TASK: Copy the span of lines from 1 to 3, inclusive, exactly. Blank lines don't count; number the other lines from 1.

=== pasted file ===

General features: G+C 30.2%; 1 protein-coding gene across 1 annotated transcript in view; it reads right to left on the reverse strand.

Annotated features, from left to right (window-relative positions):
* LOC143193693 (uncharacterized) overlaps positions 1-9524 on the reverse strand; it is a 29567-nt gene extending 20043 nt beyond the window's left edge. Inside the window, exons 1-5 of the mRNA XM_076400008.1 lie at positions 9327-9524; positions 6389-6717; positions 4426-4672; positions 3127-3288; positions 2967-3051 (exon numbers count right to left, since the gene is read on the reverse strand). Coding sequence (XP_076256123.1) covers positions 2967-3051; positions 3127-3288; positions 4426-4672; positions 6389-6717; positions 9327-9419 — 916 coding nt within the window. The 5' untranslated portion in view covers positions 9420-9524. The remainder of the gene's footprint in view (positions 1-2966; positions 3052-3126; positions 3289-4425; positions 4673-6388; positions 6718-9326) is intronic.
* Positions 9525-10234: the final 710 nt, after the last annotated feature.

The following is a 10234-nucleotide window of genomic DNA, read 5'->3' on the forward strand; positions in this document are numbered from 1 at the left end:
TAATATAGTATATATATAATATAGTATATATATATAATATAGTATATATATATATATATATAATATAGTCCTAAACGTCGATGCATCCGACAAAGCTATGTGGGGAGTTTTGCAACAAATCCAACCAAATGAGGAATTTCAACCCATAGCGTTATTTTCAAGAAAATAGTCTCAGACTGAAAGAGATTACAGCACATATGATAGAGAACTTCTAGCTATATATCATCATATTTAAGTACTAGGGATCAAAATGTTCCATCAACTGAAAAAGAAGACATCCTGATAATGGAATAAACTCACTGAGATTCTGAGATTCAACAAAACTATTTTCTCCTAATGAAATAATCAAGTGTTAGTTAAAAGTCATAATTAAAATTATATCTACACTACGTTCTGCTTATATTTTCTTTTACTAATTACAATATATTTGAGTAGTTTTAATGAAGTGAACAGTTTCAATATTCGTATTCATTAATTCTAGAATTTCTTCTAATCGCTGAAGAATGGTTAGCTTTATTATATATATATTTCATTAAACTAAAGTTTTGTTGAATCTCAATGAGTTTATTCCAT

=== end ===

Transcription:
General features: G+C 30.2%; 1 protein-coding gene across 1 annotated transcript in view; it reads right to left on the reverse strand.

Annotated features, from left to right (window-relative positions):
* LOC143193693 (uncharacterized) overlaps positions 1-9524 on the reverse strand; it is a 29567-nt gene extending 20043 nt beyond the window's left edge. Inside the window, exons 1-5 of the mRNA XM_076400008.1 lie at positions 9327-9524; positions 6389-6717; positions 4426-4672; positions 3127-3288; positions 2967-3051 (exon numbers count right to left, since the gene is read on the reverse strand). Coding sequence (XP_076256123.1) covers positions 2967-3051; positions 3127-3288; positions 4426-4672; positions 6389-6717; positions 9327-9419 — 916 coding nt within the window. The 5' untranslated portion in view covers positions 9420-9524. The remainder of the gene's footprint in view (positions 1-2966; positions 3052-3126; positions 3289-4425; positions 4673-6388; positions 6718-9326) is intronic.